Five gardening tips for the dog days of summer

Five gardening tips for the dog days of summer

July 28th, 2012 by Holly Leber in Life Entertainment


1 - Apply some plant food to the soil in which your tomatoes and peppers are planted.

2 - Watch carefully for signs of crabgrass and other harder weeds.

3 - Use a weed killer to keep weeds from overtaking the garden.

4 - Pull weeds from the roots as much as possible.

5 - Toward the end of August, be ready to start planting fall crops.

August in the garden is kind of, well, dead.

Will Holcomb, an employee at Holcomb Garden Center in Hixson, said we're coming into an in-between time in the gardening season where there's just not that much to do.

It's still a little early to start planting those fall vegetables - wait until late August for that - so now is the time to just make sure everything stays status quo.

"You'll still need to keep an eye on your tomato plants and your peppers, and (you) need to be keeping them watered and keeping up with feeding them," Holcomb said.

Currently, peppers and tomatoes are likely hungry for nutrients, as they have absorbed most of the spring feedings that most people pay attention to, Holcomb said. "You need to give them a little bit more food now."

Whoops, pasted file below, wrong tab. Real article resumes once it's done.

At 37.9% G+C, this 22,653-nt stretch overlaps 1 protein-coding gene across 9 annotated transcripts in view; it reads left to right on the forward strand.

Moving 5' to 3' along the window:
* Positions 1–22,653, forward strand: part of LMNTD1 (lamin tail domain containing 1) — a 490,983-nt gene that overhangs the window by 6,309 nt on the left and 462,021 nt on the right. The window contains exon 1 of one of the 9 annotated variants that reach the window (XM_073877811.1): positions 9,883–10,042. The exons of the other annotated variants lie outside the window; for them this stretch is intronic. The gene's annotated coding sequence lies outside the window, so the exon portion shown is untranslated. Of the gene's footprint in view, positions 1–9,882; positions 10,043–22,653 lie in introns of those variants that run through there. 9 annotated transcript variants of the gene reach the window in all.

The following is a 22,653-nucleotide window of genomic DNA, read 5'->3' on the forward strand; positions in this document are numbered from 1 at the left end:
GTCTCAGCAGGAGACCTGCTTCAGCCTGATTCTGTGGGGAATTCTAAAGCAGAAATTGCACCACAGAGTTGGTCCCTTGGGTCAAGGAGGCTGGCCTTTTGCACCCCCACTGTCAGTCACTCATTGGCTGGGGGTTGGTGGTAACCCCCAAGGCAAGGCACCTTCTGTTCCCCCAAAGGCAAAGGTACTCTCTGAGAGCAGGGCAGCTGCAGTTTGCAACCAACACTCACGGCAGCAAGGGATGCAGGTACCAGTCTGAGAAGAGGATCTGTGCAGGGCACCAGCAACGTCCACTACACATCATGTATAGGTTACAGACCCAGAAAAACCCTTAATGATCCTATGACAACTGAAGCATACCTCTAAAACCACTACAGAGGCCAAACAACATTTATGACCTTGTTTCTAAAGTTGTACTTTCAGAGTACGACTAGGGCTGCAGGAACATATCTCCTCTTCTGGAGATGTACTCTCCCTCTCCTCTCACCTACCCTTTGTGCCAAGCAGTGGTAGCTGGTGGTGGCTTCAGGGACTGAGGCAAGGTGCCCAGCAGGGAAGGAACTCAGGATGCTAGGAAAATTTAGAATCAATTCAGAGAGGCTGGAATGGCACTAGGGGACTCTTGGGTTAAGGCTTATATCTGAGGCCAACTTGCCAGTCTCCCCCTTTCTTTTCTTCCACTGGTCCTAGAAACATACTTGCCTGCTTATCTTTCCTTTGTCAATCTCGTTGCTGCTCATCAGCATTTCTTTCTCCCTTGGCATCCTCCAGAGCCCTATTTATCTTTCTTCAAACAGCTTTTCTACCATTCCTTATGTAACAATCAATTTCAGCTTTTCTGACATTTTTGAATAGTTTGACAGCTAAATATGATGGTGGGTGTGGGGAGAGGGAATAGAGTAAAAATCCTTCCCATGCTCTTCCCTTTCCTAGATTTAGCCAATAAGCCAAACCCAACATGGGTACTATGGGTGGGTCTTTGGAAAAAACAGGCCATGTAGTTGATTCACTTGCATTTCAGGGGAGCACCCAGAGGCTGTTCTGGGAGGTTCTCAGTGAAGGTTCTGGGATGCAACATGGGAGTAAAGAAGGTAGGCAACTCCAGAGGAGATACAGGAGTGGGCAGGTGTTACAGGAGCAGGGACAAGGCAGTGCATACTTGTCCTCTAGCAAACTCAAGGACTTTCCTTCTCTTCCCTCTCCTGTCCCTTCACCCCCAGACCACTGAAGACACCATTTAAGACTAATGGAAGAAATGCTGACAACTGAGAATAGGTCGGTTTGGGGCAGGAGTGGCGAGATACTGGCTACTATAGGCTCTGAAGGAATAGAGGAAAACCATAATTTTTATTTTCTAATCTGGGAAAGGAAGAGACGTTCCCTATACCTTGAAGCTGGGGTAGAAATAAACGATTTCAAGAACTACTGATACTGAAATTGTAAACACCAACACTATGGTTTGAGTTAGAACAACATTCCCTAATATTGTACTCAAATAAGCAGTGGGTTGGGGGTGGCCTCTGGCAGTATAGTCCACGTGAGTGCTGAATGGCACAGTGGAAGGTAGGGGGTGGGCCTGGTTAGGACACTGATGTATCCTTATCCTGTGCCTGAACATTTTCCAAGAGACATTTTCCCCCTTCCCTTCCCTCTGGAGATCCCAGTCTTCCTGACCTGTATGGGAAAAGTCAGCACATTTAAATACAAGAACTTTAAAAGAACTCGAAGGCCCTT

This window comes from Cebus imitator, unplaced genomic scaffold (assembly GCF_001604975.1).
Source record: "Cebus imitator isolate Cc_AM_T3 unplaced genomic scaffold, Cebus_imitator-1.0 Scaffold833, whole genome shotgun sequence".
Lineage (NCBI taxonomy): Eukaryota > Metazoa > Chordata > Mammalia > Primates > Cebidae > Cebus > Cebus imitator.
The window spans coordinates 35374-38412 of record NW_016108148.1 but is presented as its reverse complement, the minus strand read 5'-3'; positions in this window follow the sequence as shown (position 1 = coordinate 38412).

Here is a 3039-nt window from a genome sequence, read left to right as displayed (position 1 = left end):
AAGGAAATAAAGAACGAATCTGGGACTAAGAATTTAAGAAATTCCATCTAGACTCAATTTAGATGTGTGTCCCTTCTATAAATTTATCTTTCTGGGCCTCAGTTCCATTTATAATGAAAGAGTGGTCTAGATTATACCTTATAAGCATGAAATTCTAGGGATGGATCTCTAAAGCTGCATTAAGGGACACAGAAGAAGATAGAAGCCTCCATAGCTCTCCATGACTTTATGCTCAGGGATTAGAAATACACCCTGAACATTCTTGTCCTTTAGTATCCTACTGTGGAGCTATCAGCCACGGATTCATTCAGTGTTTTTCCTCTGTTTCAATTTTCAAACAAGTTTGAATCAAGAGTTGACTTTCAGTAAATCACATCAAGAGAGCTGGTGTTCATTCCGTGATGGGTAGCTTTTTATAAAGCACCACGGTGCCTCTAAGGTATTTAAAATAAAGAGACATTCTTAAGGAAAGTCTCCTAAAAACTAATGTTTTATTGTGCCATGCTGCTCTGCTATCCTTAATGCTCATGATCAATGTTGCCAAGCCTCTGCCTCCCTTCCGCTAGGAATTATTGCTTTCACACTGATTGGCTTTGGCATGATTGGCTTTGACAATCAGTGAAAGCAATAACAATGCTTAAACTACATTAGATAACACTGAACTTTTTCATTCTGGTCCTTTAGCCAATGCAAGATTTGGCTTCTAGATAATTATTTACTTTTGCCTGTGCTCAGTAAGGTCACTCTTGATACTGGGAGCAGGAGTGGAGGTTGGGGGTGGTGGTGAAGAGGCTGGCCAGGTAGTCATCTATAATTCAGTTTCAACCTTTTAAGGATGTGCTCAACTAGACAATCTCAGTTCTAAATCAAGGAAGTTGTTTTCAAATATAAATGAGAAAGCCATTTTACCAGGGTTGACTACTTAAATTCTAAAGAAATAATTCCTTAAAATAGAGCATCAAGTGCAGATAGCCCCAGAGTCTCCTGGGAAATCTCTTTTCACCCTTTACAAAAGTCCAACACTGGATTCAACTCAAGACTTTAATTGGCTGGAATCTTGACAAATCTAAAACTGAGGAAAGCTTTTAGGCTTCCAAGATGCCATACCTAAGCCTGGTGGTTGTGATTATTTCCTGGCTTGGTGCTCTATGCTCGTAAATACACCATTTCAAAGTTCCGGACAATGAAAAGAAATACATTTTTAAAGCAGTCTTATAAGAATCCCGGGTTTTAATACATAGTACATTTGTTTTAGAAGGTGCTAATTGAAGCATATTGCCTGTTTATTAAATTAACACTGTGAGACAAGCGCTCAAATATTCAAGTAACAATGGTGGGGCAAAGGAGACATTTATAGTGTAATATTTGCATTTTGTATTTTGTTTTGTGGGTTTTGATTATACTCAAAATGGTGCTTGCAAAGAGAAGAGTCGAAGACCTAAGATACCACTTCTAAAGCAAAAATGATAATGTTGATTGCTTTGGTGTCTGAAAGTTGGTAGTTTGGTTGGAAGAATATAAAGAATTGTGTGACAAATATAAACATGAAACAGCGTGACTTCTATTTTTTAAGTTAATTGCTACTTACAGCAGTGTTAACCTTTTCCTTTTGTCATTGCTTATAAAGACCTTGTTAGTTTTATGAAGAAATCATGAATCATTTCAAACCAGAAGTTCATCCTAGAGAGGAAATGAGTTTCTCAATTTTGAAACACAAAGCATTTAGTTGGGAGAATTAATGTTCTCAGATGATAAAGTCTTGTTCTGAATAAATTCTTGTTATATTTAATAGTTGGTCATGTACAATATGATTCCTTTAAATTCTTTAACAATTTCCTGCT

The food can be applied over the top of the soil, he said, and organic is best.

This time of year, the other important thing to think about is weed control. Weed season is just about hitting, he said.

"You want to be watching for signs of crabgrass and harder weeds to control coming up."

Gardeners can make an effort to stave off the weeds, but paying attention is key. "It's just one of those things you have to stay on top of," Holcomb said. Spray to kill off weeds, and then pull from the roots as much as possible.

"If you let the weeds keep growing, they're going to throw out more seeds for next year and be an even bigger problem," Holcomb said. "It's going to kill off your lawn worse next year, make landscape control harder and take away from the appearance of your garden and lawn."

But while weeds can be a problem, critters are not too much of a threat in late summer. "There are a few pest problems," he said.

Other than that, now's the time to sit tight. "You're kind of in that in-between season," Holcomb said.

In about four weeks, though, get ready.